Kyoto’s Chilling Effects

December 11, 1999 • Commentary

The former head of the United Nations’ Intergovernmental Panel on Climate Change (IPCC), which bills itself as the “consensus of scientists,” has finally made it official: if your research indicates global warming isn’t such a big deal, then it shouldn’t be published.

Last May, Evan DeLucia and 10 colleagues placed a landmark study in the journal Science demonstrating that increasing atmospheric carbon dioxide makes loblolly pine (perhaps the most important commercially grown tree species in the world) grow like topsy. Specifically, they found that, compared with today’s growth, the amount of annual growth will increase by a whopping 25 percent per year by 2050 if we continue to put more carbon dioxide into the air.

The study was doubly important because it also found that this “carbon dioxide fertilization effect” was over twice what computer models said it should be. These are the same models that predict climate gloom and doom if we don’t dramatically restrict our use of fossil fuels, and they are the beasts that provide the scientific cover for the onerous Kyoto Protocol to the United Nations Climate Treaty. The Kyoto Protocol requires that late in the next decade the United States reduce emissions of carbon dioxide — the main greenhouse gas contributed by humans — by over 40 percent, compared with what we would emit if we just continued upon our merry Dow 11,000 economic way.

The Kyoto Protocol currently enjoys the support of 11 senators. Sixty‐​seven aye votes are required for ratification. Both Democrats and Republicans can agree that Kyoto will wreck our economy, according to just about every credible study that uses realistic policy assumptions. DeLucia’s study further implies that the overall scientific hypothesis of rapidly increasing atmospheric carbon is wrong because plants are so good at absorbing it and turning the earth greener. If the findings extend globally, by 2050 the world’s forests will eat up fully half of the CO2 emitted from the combustion of fossil fuels, thus making Kyoto irrelevant. An earlier study by S. Fan, also published in Science, found that North American forests are growing so rapidly that they are actually taking a bit more carbon dioxide out of the air every year than we put in! In other words, despite our humongous economic engine, our continent is a net “sink” (depository) for dreaded greenhouse gasses, rather than a source.

NASA global warming firebrand James Hansen, writing in the Proceedings of the National Academy of Sciences, speculated that the reason rate of increase of carbon dioxide in the atmosphere has slowed in recent decades is because “apparently, the rate of uptake by CO2 sinks, either the ocean, or more likely, forests and soils, has increased.”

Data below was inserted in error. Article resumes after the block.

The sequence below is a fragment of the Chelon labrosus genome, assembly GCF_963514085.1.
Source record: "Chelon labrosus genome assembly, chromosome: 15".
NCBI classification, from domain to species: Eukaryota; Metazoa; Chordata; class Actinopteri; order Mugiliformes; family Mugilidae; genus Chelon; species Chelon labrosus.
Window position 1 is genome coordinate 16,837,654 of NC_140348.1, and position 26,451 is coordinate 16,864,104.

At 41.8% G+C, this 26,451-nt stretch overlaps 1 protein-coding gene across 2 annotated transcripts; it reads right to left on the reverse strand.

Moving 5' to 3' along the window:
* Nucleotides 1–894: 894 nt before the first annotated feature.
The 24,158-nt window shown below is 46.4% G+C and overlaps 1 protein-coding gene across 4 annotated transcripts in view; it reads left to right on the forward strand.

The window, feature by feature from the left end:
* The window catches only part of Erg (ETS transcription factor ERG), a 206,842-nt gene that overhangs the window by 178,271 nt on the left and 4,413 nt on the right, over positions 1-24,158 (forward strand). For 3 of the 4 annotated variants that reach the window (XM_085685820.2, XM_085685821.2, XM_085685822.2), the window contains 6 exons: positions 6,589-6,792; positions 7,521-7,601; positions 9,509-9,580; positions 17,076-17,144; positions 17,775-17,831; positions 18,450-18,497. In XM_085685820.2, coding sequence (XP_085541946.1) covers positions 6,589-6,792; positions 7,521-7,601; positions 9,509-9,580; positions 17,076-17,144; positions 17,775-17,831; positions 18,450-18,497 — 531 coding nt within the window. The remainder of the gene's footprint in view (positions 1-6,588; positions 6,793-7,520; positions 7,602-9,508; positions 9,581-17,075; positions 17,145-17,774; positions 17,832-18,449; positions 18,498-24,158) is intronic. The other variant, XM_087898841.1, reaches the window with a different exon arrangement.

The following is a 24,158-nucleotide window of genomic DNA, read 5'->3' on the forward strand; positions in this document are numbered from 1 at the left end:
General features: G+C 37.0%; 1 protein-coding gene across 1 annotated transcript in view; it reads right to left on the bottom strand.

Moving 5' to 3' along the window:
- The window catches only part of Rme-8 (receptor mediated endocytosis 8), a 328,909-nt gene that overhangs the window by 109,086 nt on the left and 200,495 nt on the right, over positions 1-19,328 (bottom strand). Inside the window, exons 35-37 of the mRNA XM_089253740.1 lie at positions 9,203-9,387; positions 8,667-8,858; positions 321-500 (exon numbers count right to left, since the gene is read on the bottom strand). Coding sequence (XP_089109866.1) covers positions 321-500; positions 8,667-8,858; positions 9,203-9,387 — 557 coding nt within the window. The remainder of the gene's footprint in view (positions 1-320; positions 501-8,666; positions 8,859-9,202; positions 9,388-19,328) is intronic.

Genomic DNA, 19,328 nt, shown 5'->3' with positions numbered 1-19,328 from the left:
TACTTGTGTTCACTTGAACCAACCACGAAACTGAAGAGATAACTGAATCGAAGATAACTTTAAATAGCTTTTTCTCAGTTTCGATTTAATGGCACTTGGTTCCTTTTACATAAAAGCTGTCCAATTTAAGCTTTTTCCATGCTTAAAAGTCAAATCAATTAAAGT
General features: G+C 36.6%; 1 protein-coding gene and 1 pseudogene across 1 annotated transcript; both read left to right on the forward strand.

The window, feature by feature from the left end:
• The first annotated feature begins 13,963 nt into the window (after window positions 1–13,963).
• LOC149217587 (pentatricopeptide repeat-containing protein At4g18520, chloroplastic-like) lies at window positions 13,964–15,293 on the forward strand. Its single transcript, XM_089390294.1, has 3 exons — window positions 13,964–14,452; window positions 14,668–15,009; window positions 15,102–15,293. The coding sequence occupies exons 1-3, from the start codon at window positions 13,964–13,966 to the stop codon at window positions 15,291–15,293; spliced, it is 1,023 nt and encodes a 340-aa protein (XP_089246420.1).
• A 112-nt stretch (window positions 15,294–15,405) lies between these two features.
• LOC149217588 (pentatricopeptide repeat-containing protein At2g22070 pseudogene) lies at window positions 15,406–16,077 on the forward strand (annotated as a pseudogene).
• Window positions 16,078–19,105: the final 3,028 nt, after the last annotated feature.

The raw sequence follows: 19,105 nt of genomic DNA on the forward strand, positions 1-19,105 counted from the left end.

Enough of this, said Bert Bolin, the first head of the IPCC. Having held that position makes him, more than anyone else, largely responsible for the Kyoto Protocol. The initial 1988 charge from the General Assembly to the IPCC was “to initiate action leading as soon as possible … for elements for inclusion in a possible future international convention on climate.”

The IPCC went on to describe itself as “an intergovernmental mechanism aimed at providing the basis for the development of a realistic and effective internationally accepted strategy for addressing climate change.” Our greening planet is becoming an impediment to the IPCC’s mission. So Bolin penned a letter to Science stating, “In the current, post‐​Kyoto international political climate, scientific statements about the behavior of the terrestrial carbon cycle must be made with care.…” It was also signed by four other very big wigs in global environmental science.

Translation: scientists had better consider not publishing results that might undermine support for Kyoto, signed, The Boss. But this chilling effect proved to be too much even for proponents of Kyoto, such as the International Council of Scientific Unions. Mihkel Arber, its head, shot back: “Your letter on the need to temper scientific findings with political considerations, published in Science today, is a chilling testimonial to the current trend to limit objective reason in deference to political ambitions. … The open rebuke of a scientific, peer‐​reviewed paper on political grounds … is unacceptable to the scientific community and serves only to tarnish the scientific reputation [of those who signed the letter]. Your letter confirms … the observation that a disturbing amount of politically correct research is being done with little care for scientific accuracy.”

For years the IPCC’s chief scientist was Sir John Houghton, who wrote in 1996 that climate change is a “moral issue.” Before an important 1996 UN conference in Geneva that greased the skids for the Kyoto Protocol, he wrote of his agreement with the World Council of Churches, calling on governments “to adopt firm, clear policies and targets [i.e., Kyoto] and [for] the public to accept the necessary consequences.” Going further, he stated that reducing greenhouse gas emissions will “contribute powerfully to the material salvation of the planet from mankind’s greed and indifference.”

This is the chilled environment in which the secular scientist now works. Leaders of the world’s premier scientific organizations on climate change publicly call for the suppression of research findings and invoke religion, not science, as the basis for policy.

But the truth of the matter is that those pine trees keep growing, and our continent continues to become greener. There’s no force in the world — not even the former head of the IPCC — that can stop this. Trees don’t care who or what is politically correct (even if wooden presidential candidates do).

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